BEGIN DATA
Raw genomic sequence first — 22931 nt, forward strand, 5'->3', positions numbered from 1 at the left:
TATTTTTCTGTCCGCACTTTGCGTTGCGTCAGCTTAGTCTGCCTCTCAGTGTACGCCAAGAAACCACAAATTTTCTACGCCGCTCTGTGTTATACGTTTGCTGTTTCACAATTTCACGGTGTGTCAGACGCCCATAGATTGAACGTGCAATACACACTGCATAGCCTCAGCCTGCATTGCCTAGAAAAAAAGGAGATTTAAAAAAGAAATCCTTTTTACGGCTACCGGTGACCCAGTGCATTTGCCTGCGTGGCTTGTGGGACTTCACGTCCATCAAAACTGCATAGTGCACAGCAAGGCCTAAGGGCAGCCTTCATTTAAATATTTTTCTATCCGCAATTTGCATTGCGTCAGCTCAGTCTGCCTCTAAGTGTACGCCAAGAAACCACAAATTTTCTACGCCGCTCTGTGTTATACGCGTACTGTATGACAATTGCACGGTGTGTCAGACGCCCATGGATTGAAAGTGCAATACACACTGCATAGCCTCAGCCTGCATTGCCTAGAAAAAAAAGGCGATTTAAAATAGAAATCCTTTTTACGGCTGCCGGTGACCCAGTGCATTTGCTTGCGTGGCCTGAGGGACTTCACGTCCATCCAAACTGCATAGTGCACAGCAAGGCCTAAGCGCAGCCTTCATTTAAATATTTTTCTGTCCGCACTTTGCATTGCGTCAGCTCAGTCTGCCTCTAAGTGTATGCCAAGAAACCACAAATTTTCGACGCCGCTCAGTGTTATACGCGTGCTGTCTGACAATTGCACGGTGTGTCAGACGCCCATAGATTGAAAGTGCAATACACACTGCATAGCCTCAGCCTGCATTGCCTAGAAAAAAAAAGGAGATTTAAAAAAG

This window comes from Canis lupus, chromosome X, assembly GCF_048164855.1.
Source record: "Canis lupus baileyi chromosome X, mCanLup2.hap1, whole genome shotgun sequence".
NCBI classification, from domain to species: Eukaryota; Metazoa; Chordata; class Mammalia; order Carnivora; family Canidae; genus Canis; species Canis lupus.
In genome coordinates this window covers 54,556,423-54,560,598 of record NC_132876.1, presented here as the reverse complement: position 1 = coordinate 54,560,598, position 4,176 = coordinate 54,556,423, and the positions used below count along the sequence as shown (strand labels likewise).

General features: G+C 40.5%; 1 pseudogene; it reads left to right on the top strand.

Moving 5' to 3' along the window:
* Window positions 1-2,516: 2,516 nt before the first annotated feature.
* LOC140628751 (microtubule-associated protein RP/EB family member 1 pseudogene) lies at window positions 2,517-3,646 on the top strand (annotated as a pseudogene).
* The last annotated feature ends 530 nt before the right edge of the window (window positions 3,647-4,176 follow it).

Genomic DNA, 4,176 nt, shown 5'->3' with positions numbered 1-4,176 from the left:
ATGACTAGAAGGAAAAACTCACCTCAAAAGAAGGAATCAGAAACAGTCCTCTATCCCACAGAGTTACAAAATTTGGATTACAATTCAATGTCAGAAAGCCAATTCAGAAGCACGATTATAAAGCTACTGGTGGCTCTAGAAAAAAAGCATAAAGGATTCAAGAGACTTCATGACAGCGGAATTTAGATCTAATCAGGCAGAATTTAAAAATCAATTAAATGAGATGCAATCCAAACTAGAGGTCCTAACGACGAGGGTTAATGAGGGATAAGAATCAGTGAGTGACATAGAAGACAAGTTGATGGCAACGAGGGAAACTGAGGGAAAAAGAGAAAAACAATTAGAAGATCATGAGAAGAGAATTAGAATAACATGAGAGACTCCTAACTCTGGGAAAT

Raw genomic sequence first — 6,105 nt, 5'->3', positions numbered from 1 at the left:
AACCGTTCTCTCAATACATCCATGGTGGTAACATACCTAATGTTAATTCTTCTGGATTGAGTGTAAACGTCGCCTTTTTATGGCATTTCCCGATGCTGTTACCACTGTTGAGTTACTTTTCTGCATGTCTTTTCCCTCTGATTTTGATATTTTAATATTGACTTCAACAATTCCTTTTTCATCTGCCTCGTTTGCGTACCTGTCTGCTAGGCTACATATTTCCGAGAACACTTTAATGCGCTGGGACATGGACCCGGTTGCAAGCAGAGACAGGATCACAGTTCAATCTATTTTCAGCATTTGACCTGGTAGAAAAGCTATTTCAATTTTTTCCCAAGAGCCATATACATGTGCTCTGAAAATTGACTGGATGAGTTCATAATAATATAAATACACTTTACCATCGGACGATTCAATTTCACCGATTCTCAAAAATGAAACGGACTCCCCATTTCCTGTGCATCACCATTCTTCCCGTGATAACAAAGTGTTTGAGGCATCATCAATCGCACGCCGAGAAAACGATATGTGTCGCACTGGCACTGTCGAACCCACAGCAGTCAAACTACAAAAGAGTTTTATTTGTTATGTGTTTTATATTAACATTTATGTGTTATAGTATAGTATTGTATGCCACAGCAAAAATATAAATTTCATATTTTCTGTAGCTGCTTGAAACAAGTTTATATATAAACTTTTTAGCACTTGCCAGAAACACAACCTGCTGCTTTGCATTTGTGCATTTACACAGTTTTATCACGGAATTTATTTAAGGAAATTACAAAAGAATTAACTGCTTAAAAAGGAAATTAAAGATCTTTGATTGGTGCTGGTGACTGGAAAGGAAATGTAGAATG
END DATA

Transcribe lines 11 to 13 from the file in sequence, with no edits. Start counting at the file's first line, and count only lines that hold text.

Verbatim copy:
* The last annotated feature ends 530 nt before the right edge of the window (window positions 3,647-4,176 follow it).

Genomic DNA, 4,176 nt, shown 5'->3' with positions numbered 1-4,176 from the left:
ATGACTAGAAGGAAAAACTCACCTCAAAAGAAGGAATCAGAAACAGTCCTCTATCCCACAGAGTTACAAAATTTGGATTACAATTCAATGTCAGAAAGCCAATTCAGAAGCACGATTATAAAGCTACTGGTGGCTCTAGAAAAAAAGCATAAAGGATTCAAGAGACTTCATGACAGCGGAATTTAGATCTAATCAGGCAGAATTTAAAAATCAATTAAATGAGATGCAATCCAAACTAGAGGTCCTAACGACGAGGGTTAATGAGGGATAAGAATCAGTGAGTGACATAGAAGACAAGTTGATGGCAACGAGGGAAACTGAGGGAAAAAGAGAAAAACAATTAGAAGATCATGAGAAGAGAATTAGAATAACATGAGAGACTCCTAACTCTGGGAAAT